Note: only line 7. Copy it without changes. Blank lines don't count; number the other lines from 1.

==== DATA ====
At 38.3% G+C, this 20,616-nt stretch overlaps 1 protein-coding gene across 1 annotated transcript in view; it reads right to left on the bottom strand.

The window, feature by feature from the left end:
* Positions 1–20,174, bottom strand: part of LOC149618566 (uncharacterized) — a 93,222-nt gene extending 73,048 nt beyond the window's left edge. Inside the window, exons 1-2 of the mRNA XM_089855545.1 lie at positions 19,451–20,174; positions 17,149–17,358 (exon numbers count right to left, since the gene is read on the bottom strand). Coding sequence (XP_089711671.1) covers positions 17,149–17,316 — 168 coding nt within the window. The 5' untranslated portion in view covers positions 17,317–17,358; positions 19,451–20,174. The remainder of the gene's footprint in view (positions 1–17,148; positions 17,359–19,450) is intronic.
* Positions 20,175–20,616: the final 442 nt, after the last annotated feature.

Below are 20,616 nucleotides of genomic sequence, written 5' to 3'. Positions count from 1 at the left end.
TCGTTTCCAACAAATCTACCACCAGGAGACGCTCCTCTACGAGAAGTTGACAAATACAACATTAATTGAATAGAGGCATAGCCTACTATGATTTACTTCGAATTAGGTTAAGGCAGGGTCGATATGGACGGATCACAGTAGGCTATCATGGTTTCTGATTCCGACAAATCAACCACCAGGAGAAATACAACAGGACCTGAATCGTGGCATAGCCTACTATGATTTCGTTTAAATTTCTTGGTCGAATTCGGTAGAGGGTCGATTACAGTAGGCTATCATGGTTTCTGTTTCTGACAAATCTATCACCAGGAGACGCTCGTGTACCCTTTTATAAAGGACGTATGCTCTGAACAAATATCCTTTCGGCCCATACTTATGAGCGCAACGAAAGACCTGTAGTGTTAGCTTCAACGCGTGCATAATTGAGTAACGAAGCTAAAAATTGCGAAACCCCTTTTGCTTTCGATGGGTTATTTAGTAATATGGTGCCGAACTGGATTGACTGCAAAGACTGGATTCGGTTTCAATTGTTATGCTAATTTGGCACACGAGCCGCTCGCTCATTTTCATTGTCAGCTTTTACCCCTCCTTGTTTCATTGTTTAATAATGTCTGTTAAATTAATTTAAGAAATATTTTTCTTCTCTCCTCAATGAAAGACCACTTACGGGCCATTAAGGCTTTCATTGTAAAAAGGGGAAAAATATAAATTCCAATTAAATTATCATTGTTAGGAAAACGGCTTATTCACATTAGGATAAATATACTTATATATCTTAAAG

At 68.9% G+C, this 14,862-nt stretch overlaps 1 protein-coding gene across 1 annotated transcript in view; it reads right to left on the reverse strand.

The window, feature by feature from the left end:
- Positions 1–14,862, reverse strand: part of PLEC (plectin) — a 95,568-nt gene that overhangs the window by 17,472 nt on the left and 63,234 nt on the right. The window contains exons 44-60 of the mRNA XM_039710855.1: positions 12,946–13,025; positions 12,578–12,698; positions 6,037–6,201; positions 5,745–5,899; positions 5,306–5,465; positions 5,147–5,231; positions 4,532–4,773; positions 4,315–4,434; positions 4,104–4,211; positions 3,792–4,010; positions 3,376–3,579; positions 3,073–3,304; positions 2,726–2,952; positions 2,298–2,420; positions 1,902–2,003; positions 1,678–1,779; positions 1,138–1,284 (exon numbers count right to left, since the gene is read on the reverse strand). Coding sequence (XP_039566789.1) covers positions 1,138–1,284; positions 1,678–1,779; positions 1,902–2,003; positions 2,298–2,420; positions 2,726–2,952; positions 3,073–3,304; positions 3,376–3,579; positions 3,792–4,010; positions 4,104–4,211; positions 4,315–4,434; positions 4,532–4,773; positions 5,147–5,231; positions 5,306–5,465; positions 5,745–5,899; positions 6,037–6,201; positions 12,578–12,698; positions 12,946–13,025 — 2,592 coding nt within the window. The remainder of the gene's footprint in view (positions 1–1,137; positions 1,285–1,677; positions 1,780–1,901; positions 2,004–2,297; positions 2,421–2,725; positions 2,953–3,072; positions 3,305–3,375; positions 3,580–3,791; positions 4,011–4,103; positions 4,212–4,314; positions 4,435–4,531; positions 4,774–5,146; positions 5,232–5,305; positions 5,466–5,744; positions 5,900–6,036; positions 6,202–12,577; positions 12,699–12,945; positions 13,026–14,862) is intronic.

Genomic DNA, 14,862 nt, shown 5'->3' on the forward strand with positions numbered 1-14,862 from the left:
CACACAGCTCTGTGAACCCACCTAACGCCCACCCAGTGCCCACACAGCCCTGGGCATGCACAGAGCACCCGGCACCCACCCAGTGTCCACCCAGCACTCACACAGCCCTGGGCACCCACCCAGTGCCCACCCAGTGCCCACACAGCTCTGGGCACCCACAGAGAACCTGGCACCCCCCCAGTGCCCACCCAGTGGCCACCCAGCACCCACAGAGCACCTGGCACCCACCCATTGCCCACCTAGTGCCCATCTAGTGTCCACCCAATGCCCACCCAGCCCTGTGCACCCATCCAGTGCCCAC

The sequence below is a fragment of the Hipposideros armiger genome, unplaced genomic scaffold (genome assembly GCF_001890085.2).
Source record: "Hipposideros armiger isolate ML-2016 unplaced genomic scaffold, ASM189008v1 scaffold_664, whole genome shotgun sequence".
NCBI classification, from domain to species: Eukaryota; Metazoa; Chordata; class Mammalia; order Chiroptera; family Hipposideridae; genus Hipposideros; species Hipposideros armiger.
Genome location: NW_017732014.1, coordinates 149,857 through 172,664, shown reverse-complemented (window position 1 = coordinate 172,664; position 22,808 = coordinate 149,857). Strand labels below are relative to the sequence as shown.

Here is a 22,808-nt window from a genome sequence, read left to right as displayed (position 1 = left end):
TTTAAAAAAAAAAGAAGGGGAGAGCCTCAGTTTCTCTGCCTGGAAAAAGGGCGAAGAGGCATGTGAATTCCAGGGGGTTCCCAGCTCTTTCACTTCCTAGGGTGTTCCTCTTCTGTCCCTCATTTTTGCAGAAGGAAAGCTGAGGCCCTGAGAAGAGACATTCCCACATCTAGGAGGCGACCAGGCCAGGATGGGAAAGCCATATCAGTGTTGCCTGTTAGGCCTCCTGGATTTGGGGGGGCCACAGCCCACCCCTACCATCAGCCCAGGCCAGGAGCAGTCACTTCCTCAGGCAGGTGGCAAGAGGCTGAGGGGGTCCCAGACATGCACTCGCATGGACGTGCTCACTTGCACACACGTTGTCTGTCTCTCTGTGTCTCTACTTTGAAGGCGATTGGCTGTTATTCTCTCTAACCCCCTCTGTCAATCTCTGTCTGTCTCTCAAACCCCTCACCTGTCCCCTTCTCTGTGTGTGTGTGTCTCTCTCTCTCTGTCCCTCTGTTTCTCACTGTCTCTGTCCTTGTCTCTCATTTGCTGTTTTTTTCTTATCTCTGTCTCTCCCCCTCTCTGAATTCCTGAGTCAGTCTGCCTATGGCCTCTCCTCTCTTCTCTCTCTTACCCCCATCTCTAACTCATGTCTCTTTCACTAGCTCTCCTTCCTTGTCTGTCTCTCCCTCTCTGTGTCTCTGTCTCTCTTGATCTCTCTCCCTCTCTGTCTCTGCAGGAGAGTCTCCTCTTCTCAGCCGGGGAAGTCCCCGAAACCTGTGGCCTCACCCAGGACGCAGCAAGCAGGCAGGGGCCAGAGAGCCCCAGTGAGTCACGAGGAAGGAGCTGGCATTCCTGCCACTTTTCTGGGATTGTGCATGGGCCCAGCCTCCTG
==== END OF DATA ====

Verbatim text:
At 68.9% G+C, this 14,862-nt stretch overlaps 1 protein-coding gene across 1 annotated transcript in view; it reads right to left on the reverse strand.